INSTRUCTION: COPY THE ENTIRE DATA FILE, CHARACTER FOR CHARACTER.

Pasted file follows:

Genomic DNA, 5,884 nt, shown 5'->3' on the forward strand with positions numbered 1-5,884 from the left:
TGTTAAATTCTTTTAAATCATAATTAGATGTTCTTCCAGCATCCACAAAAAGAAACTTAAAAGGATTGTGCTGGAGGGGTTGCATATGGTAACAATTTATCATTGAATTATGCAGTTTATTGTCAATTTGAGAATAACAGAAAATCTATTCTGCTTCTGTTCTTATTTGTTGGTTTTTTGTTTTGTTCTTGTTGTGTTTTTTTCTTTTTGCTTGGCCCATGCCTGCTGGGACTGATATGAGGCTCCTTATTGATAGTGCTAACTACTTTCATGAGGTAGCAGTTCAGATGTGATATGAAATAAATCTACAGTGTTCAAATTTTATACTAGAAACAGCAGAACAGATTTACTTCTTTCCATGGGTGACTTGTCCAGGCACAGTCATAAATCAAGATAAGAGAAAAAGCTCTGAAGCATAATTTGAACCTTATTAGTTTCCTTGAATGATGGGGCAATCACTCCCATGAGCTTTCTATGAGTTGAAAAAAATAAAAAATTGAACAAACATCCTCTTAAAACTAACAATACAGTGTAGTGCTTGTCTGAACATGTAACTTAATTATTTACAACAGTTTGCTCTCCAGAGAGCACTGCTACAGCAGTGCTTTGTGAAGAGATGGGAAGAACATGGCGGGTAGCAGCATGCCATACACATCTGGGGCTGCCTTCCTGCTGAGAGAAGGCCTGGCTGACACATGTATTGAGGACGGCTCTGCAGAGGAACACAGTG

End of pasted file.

Genomic DNA, 5,884 nt, shown 5'->3' on the forward strand with positions numbered 1-5,884 from the left:
TGTTAAATTCTTTTAAATCATAATTAGATGTTCTTCCAGCATCCACAAAAAGAAACTTAAAAGGATTGTGCTGGAGGGGTTGCATATGGTAACAATTTATCATTGAATTATGCAGTTTATTGTCAATTTGAGAATAACAGAAAATCTATTCTGCTTCTGTTCTTATTTGTTGGTTTTTTGTTTTGTTCTTGTTGTGTTTTTTTCTTTTTGCTTGGCCCATGCCTGCTGGGACTGATATGAGGCTCCTTATTGATAGTGCTAACTACTTTCATGAGGTAGCAGTTCAGATGTGATATGAAATAAATCTACAGTGTTCAAATTTTATACTAGAAACAGCAGAACAGATTTACTTCTTTCCATGGGTGACTTGTCCAGGCACAGTCATAAATCAAGATAAGAGAAAAAGCTCTGAAGCATAATTTGAACCTTATTAGTTTCCTTGAATGATGGGGCAATCACTCCCATGAGCTTTCTATGAGTTGAAAAAAATAAAAAATTGAACAAACATCCTCTTAAAACTAACAATACAGTGTAGTGCTTGTCTGAACATGTAACTTAATTATTTACAACAGTTTGCTCTCCAGAGAGCACTGCTACAGCAGTGCTTTGTGAAGAGATGGGAAGAACATGGCGGGTAGCAGCATGCCATACACATCTGGGGCTGCCTTCCTGCTGAGAGAAGGCCTGGCTGACACATGTATTGAGGACGGCTCTGCAGAGGAACACAGTG